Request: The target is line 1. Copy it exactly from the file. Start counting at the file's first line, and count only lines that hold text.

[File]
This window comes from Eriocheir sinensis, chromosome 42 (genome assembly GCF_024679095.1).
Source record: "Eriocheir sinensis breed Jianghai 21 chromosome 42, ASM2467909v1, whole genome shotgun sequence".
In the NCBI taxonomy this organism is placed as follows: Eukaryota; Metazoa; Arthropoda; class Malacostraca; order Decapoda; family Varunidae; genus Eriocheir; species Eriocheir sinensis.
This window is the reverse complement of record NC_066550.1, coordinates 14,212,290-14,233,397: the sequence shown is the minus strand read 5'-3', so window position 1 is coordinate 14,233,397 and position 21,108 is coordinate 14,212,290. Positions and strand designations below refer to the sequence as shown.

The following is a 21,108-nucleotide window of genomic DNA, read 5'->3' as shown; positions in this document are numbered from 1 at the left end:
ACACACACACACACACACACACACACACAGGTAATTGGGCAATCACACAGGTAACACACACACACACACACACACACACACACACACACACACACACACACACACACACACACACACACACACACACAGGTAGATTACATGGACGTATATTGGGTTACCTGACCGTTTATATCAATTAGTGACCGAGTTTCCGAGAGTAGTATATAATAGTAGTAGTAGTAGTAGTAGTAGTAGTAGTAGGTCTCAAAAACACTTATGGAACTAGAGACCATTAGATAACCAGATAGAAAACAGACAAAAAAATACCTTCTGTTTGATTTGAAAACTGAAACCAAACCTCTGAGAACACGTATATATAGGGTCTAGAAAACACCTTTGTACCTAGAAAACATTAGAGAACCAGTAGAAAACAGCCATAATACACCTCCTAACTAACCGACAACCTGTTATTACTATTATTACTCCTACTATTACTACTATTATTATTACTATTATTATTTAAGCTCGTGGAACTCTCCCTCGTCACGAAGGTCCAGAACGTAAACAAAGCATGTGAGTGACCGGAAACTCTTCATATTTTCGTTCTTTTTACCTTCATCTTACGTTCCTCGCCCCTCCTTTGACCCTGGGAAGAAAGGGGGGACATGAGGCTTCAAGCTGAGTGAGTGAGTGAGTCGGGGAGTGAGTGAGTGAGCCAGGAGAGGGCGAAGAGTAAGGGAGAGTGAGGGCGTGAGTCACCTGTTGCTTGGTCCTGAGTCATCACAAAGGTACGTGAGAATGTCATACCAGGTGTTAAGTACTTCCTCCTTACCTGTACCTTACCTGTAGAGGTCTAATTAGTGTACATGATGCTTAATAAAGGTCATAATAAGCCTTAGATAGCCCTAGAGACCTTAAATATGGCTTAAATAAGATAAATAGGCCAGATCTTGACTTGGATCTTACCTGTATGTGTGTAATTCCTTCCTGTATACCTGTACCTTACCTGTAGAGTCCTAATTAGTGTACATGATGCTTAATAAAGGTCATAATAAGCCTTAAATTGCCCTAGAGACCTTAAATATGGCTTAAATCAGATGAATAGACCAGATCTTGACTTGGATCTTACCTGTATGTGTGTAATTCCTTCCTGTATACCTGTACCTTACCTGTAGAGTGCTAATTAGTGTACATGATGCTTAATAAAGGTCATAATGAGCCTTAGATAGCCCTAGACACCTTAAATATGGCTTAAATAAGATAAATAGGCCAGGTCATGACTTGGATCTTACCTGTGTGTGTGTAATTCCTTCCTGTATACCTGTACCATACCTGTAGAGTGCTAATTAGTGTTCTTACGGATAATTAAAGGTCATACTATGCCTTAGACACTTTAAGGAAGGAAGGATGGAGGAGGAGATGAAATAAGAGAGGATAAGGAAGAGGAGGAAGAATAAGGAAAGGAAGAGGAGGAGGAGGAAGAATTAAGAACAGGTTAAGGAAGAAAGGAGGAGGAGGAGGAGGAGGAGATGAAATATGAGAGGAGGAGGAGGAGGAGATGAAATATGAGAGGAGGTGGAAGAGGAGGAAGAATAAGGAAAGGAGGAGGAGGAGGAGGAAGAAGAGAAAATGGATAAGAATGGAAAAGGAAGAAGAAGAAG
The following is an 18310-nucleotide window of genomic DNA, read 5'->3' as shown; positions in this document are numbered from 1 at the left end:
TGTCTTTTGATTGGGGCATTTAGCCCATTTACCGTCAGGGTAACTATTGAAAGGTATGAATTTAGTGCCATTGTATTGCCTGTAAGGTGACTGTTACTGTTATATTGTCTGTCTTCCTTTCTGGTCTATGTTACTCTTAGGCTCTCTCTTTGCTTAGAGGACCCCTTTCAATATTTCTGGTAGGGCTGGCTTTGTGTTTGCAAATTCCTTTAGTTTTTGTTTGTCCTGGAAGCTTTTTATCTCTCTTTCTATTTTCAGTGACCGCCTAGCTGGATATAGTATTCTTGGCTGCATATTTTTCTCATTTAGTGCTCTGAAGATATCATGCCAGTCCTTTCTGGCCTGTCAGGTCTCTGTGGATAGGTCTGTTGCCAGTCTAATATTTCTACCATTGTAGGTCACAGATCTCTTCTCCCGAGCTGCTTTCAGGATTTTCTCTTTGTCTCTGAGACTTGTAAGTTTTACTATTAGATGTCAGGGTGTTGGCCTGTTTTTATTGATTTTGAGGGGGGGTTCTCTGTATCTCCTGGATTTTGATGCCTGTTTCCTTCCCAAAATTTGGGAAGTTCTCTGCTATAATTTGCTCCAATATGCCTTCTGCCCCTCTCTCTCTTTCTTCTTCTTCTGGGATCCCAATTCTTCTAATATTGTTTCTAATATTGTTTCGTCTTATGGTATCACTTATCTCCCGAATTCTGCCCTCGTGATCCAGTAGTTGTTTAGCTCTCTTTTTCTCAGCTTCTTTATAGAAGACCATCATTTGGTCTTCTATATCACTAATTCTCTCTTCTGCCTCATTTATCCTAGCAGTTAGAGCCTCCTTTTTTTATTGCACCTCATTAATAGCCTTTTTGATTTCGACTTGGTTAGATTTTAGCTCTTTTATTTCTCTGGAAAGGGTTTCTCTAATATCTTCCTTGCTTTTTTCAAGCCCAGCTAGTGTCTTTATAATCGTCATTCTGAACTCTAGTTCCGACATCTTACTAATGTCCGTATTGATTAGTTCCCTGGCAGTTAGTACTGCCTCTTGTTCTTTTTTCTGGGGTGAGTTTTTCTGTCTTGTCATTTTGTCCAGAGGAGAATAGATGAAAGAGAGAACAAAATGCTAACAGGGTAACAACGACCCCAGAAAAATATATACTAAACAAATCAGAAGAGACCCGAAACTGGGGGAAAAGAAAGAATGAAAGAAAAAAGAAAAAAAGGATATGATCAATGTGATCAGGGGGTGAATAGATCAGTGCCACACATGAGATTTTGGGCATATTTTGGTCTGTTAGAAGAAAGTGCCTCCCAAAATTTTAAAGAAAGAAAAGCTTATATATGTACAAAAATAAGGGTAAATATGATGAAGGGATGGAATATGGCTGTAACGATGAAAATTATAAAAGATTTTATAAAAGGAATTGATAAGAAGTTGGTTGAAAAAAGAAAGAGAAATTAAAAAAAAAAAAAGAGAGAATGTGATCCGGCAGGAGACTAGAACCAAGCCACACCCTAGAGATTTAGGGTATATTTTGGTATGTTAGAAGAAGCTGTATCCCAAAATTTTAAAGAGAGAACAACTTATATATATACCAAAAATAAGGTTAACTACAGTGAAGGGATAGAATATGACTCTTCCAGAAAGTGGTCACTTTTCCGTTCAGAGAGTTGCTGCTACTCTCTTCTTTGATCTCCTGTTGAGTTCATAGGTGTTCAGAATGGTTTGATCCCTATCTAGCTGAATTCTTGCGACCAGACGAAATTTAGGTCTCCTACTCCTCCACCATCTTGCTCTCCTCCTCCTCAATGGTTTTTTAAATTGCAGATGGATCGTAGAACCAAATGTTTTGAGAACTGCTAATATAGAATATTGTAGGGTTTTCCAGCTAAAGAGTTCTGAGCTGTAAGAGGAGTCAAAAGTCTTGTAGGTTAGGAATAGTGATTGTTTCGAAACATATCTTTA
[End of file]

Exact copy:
This window comes from Eriocheir sinensis, chromosome 42 (genome assembly GCF_024679095.1).